They're not piling stuff in the corner for no reason. They're hiding the boring stuff like garbage bags of clothes in the back. I like the one guy with a rack of clothes though; classy.

  • khadley

    I'm guessing the rest of their stuff is still at home in their parent's basements!  But, point made... Millennials keep it simple!  (BTW...that's an observation and an
    inspirational charge.)

  • Tamara

    i don't buy this. what do these people wear on washing day? they mostly all seem to own only the clothes they're wearing.

  • diana

    A wonderful project. Would be great if she had the money to continue this project, go around the world, etc. Nice start!

  • disqus_NNC3N8MB7L

    This is an unfair comparison, albeit neat. There are many people who are part of my generation (born in 1986) who have done well financially and are making it. Sure, I don't own a house... but I have the money to buy one if I so choose. The thing I'm wondering is if you compaer these artsy-folks with those of us who have multiple college degrees.. would the posessions look differently? If you looked at my girlfriend and I together, we'd be on par with almost any other couple from any other generation. We have 2 cars, 2 places to stay, 2 beds, and a bunch of shit we don't need (but choose to have). The only difference between us and previous generations is that we have 4 computers between us and 4 university degrees. I work for a large financial company and she's a doctoral resident.  We pick and choose things that we really need and don't spend frivolously. We invest out extra money and live happily.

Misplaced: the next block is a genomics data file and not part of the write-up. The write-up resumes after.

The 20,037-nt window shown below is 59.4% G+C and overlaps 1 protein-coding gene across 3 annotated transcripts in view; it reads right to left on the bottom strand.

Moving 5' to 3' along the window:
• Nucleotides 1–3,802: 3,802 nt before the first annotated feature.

• Tucked in the Bass

    Anyone else find it odd that you assume "people who own almost nothing" must be uneducated, "artsy" types?

  • MikeJones

    If this was me three years ago you could have taken a pic of my Accord
    stacked to the ceiling and riding low once every three to six months. 
    Alas becoming a professional has forced me to hoard luxury items such as
    tables, couches and beds. 

  • yerma

    A redux of the concept for the 1995 book Material World  by noted photographers Kennedy, Mann and Menzel, just not as interesting.

  • Katie Riordan

    I love that the MacBook is displayed front and center in several of these photos. Perfect symbol of my generation.
    Seriously, where are people's clothes in these photos? I only see one that has clothes and shoes in it.

  • Mark Duran

    .... and just what were you expecting, everything handed to you on a silver platter? Get a job hippy and stop whining because it could be a lot worse. You could be disabled, or live in a developing country, which is where most of the world lives.

  • Colin Roberts

    If this was me three years ago you could have taken a pic of my Accord stacked to the ceiling and riding low once every three to six months.  Alas becoming a professional has forced me to hoard luxury items such as tables, couches and beds. 

  • AJ Snyder

    LMAO, nevermind I couldn't tell from the slideshow that they are apparently all in Sweden??